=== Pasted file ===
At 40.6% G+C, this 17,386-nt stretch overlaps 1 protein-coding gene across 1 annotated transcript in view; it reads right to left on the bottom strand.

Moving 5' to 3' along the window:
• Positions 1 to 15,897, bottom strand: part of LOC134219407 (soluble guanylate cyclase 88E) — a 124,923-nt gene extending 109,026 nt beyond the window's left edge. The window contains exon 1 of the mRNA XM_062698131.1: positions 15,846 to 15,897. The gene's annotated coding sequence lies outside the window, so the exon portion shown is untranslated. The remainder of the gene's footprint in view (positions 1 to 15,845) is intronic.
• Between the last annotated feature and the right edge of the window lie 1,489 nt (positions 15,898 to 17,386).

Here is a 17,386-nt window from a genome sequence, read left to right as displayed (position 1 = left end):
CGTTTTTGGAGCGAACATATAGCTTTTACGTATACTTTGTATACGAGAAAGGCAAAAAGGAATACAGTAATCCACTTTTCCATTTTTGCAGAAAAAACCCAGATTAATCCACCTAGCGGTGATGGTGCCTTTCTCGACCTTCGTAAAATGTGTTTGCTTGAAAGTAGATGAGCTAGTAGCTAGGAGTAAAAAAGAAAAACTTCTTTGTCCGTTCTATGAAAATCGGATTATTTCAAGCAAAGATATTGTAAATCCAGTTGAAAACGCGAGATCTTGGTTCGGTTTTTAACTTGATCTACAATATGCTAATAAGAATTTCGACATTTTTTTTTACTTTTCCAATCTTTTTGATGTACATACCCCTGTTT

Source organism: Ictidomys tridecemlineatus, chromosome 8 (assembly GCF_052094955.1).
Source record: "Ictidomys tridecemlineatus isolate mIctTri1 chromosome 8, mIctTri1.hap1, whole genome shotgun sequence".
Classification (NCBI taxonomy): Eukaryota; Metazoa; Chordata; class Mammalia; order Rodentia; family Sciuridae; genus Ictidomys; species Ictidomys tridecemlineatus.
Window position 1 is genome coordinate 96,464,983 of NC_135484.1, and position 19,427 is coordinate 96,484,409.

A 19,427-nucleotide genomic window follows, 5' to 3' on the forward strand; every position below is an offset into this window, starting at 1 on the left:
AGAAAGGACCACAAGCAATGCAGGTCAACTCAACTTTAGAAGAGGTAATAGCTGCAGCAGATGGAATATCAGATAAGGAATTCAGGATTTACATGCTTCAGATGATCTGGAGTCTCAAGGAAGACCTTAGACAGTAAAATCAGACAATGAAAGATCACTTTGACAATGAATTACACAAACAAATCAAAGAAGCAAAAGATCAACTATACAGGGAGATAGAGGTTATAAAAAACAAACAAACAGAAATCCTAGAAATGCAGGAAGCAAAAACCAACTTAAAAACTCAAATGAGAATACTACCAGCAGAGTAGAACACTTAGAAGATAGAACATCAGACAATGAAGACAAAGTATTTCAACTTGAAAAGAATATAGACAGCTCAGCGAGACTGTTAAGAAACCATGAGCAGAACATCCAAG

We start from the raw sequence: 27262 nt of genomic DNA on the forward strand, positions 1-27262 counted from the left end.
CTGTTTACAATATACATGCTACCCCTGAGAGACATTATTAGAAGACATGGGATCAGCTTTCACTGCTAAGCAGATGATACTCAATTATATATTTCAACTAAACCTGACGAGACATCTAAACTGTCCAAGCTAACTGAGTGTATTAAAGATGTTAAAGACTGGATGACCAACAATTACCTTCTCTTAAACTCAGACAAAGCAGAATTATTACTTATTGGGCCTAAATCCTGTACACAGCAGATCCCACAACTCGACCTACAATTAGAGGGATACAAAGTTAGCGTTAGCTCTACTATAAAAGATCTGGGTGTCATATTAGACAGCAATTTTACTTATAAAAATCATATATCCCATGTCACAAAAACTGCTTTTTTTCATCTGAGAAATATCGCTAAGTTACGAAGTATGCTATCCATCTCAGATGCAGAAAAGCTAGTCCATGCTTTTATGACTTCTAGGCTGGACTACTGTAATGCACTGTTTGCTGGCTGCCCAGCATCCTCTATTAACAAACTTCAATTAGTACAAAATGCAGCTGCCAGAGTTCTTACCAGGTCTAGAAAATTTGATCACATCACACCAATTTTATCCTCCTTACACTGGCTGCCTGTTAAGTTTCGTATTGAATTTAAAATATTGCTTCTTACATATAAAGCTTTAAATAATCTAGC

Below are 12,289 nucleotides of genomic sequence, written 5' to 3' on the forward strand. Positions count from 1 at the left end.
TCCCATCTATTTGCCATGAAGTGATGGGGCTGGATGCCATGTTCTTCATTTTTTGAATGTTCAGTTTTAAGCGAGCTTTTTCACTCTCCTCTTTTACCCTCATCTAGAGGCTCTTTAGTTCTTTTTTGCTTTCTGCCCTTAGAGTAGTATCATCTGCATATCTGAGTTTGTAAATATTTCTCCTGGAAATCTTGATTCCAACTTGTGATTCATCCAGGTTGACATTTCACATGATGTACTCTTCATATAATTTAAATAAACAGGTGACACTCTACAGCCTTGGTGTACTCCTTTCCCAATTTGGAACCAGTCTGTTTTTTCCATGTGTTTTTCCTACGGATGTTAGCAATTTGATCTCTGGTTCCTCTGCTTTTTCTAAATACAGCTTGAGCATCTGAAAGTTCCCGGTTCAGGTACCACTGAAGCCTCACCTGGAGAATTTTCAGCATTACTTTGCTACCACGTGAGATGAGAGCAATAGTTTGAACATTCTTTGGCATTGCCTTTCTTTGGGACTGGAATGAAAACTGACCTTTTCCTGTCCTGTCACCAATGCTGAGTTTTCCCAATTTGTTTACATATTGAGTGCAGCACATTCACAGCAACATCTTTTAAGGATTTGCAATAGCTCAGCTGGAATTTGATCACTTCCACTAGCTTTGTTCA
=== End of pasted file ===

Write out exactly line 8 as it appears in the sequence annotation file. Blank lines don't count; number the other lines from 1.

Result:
Source record: "Ictidomys tridecemlineatus isolate mIctTri1 chromosome 8, mIctTri1.hap1, whole genome shotgun sequence".